But here’s the rub: Cuevas-Neunder is running for political office. And here she is, praying over men and women who want to get out onto the gulf and work up a sweat. Here she is directly crossing the line that separates church and state.

A quick Google search provides a little insight into Cuevas-Neunder. Bold as brass on the front page, we see “GOD-STATE-FAMILY”. I could go on about how anyone who puts their family last on their list is a pretty messed up person, but let’s stay on topic here. What place does God have at all on her political website? I couldn’t care less if she posted GOD LOVES YOU and JESUS SAVES all over her personal Facebook page, but this kind of religious preening doesn’t belong on a politician’s page.

The problem here isn’t that the prayer was awkwardly spoken – it was; if she plans to stand a chance on her political campaign, she really needs to practice her off-the-cuff public speaking – it’s that it was completely out of place and inappropriate.

I told my husband (loudly), “I had no idea this was a religious race.” My ire was immediately up. I was offended. Deeply.

If she felt moved to pray after her initial greeting, Cuevas-Neunder could have avoided alienating a huge percentage of her audience simply by inviting people to come pray if they would have liked to, putting the microphone aside – oh yes, this prayer was broadcast all over the beach, by the way – and then praying with only those who were moved to do so. I’m not about stepping on others’ rights to their religion. Have at it. But leave me out of it.

The day ended up being beautiful and fun, but the start left a bad taste in my mouth. Here’s a helpful note to political-hopefuls and other public speakers: prayer and religion are extremely personal. Stop airing yours in public. It’s indecent, and when it comes to mixing prayer and politics, it’s downright inappropriate.”

 

It’s important to reiterate that this was a public prayer that was broadcast throughout the ENTIRE north end of the beach. Cuevas-Neunder clearly didn’t think of the implications of her actions, but they shouldn’t be ignored. Once again, a dangerous precedent has been set by a political candidate. In this case, a political candidate who truly believes that we should be living in a God-oriented state. So comment, share, and speak out. Don’t let this be an accepted norm.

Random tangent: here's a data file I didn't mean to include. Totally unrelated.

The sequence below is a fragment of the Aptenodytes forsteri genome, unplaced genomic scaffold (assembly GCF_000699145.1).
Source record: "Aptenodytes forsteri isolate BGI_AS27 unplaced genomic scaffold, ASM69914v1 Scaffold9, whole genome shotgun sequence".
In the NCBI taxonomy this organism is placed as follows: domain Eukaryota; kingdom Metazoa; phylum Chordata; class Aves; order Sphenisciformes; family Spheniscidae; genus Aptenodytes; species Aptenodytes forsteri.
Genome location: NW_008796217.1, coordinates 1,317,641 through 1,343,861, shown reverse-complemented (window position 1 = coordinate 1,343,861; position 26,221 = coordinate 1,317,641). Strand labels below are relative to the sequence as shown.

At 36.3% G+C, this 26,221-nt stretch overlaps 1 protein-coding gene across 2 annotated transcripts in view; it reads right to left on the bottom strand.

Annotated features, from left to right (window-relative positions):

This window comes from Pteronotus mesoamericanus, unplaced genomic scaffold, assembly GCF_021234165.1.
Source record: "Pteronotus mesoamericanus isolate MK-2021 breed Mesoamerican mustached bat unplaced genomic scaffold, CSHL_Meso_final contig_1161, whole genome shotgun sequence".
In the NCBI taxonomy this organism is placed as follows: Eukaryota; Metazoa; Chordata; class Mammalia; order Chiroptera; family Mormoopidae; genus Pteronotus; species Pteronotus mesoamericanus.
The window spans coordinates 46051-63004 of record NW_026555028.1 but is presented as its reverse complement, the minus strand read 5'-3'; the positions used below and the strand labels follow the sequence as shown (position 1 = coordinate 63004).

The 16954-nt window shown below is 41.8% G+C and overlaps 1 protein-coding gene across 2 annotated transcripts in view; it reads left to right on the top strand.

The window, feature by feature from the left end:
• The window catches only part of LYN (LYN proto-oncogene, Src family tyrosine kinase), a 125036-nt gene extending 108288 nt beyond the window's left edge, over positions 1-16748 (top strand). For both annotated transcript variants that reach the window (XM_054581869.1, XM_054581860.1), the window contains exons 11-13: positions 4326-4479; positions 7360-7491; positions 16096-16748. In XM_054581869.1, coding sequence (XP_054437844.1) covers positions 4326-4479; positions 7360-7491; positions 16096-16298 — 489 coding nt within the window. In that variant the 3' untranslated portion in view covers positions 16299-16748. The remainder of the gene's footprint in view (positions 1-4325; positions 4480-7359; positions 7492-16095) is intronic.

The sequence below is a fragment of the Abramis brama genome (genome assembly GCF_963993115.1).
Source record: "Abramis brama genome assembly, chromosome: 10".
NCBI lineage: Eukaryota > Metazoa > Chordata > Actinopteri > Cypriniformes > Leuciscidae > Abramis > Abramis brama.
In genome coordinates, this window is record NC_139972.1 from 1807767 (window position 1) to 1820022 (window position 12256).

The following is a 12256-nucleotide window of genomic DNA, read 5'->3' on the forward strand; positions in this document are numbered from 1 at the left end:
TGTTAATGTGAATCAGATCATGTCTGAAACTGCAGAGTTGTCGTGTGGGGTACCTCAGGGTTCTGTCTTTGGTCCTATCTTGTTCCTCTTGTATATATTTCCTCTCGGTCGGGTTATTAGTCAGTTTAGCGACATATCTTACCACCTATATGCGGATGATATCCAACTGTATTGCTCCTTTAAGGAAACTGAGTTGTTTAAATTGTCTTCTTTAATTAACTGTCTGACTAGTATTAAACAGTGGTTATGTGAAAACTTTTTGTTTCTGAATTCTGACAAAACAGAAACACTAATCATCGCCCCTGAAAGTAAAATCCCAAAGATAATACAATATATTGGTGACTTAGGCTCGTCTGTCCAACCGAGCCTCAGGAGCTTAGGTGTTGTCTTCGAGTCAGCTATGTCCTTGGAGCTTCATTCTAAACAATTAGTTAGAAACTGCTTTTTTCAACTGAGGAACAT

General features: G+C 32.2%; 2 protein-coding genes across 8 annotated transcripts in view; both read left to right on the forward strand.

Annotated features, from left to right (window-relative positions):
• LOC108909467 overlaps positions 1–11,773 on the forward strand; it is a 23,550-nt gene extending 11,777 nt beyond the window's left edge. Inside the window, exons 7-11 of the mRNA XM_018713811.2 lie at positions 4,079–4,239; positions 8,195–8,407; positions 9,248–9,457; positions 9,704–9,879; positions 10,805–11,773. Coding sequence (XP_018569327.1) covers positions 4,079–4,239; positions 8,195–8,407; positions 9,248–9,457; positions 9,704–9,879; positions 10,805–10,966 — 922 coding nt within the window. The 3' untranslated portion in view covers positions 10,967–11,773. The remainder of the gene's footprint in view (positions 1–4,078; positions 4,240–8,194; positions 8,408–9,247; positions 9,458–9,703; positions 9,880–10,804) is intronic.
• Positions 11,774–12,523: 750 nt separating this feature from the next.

But What Does Acceptance Really Mean?

My social media accounts have exploded with outrage over HGTV and SunTrust’s parting with the Benham brothers. One post in particular got to me. It said, “To be accepting of all people means even those with conservative views.” By “conservative views,” I’m assuming the poster meant those who are anti-gay marriage, since that’s what the Benham brothers actively stand for.

I have many friends who fall under the conservative spectrum of politics. And the vast majority of them support gay marriage. Because gay marriage isn’t a conservative or liberal issue, nor should it be a Christian issue, although the Christian right sure do love to use their Lord to rally against it.

Marriage equality is a human rights issue. It is about HUMAN BEINGS with a certain sexual orientation being discriminated against and having their rights denied. The same rights that every single straight adult in America has access to.

This isn’t something we should have to accept for the sake of acceptance. This IS something we should be uniting over and fighting against—liberals, conservatives, believers and atheists alike. It’s not known whether SunTrust’s disassociation with Benham brothers was due to their anti-gay rhetoric, but HGTV’s was largely because of the mass outcry of viewers. And I support it.